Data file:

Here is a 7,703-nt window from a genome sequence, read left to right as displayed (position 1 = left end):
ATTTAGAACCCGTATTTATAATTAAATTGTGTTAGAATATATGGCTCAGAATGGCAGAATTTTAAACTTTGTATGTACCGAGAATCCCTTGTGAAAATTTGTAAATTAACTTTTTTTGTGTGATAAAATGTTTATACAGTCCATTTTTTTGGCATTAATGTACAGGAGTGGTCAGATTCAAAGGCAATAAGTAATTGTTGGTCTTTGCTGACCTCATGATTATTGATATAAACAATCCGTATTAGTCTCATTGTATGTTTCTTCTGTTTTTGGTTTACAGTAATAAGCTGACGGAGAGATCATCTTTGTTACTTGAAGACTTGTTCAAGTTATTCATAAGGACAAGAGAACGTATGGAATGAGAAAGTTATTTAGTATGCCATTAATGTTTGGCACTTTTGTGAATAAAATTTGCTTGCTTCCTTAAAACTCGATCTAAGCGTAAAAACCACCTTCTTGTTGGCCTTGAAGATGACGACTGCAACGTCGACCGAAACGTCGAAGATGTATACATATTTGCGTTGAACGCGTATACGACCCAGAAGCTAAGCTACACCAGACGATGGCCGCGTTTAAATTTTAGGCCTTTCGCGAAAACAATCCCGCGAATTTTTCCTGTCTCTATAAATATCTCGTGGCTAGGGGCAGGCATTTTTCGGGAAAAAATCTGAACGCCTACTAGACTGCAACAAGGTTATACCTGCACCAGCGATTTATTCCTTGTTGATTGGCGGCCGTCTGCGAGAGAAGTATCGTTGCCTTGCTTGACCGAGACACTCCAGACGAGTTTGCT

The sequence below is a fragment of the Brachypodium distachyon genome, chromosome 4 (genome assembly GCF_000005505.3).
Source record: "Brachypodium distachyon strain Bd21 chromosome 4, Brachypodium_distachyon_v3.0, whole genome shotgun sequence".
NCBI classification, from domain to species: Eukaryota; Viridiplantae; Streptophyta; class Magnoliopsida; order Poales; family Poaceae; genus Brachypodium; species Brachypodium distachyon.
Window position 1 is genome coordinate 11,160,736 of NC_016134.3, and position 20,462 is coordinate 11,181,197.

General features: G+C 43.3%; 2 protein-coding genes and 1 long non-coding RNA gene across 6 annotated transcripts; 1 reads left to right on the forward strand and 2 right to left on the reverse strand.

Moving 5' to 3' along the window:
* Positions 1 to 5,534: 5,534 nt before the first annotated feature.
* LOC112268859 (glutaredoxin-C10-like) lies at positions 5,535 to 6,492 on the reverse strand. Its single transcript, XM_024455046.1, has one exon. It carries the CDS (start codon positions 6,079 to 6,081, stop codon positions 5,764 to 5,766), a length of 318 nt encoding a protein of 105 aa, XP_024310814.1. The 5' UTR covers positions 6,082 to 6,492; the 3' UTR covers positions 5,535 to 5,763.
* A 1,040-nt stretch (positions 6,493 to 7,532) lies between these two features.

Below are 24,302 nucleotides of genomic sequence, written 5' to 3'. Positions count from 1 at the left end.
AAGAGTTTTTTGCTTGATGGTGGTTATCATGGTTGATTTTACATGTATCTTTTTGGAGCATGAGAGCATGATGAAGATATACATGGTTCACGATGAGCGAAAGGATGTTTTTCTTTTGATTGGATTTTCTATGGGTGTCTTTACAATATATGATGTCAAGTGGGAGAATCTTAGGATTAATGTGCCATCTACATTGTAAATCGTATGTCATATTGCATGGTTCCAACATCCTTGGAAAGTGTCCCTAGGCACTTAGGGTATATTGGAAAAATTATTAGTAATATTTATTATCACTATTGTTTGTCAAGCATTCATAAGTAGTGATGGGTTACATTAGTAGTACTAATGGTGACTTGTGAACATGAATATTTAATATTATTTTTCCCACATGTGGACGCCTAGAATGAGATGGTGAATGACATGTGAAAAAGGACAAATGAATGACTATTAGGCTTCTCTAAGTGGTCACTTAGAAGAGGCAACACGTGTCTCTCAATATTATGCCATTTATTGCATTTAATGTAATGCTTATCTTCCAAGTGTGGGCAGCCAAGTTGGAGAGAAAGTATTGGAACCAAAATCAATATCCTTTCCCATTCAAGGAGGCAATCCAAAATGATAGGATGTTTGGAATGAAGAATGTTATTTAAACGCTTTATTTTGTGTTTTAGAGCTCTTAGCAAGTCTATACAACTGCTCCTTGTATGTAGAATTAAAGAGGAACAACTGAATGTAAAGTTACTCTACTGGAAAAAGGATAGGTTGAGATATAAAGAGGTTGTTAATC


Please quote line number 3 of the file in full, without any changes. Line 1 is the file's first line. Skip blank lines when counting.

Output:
The sequence below is a fragment of the Brachypodium distachyon genome, chromosome 4 (genome assembly GCF_000005505.3).